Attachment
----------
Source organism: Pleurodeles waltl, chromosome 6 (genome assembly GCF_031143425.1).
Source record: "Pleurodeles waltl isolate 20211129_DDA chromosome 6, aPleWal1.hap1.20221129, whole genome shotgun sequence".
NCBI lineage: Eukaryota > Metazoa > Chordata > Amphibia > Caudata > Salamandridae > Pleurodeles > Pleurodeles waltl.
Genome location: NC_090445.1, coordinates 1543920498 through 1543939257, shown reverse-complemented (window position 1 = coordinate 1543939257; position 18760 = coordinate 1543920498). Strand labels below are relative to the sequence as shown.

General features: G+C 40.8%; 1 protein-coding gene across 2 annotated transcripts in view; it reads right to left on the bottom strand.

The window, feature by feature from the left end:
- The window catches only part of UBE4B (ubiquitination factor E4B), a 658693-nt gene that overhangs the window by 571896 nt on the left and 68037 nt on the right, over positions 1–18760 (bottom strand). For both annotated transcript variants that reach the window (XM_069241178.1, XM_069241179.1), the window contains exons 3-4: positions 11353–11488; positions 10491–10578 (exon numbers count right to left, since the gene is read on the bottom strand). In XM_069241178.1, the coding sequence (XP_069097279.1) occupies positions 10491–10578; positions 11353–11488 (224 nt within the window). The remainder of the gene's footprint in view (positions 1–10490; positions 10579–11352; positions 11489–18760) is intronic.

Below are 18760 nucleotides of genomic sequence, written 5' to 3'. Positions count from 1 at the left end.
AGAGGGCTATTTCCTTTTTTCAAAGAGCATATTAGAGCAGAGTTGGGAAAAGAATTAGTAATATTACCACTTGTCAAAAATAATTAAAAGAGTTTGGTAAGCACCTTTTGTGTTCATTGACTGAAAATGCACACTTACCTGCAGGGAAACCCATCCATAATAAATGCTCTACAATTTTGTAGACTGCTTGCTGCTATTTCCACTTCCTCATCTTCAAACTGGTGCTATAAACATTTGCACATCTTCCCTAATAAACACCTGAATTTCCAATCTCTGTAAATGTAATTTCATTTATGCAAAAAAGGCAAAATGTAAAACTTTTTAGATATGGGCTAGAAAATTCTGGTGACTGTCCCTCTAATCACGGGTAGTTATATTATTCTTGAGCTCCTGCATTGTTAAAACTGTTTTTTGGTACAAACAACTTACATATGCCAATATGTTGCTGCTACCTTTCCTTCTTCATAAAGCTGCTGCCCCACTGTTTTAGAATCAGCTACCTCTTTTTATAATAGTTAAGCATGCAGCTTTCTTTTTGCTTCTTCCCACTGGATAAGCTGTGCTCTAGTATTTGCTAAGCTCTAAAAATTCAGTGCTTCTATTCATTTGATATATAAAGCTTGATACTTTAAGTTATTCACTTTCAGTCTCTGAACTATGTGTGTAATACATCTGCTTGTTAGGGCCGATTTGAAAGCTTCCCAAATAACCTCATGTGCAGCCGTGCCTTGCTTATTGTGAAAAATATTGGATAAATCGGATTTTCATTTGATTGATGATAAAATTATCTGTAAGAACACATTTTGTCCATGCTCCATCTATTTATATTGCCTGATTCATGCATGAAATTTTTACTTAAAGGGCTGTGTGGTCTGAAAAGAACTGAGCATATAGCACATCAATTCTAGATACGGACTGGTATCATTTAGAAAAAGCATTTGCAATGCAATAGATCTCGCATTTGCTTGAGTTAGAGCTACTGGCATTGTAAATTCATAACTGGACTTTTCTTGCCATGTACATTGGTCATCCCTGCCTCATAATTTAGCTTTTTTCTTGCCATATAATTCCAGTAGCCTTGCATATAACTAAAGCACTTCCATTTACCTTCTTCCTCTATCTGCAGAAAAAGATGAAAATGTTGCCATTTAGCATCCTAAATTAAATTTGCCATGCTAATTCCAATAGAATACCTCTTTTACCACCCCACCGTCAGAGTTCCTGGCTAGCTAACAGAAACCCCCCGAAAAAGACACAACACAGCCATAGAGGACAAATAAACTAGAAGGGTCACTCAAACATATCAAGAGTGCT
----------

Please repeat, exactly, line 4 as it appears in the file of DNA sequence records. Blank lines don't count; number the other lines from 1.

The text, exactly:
Genome location: NC_090445.1, coordinates 1543920498 through 1543939257, shown reverse-complemented (window position 1 = coordinate 1543939257; position 18760 = coordinate 1543920498). Strand labels below are relative to the sequence as shown.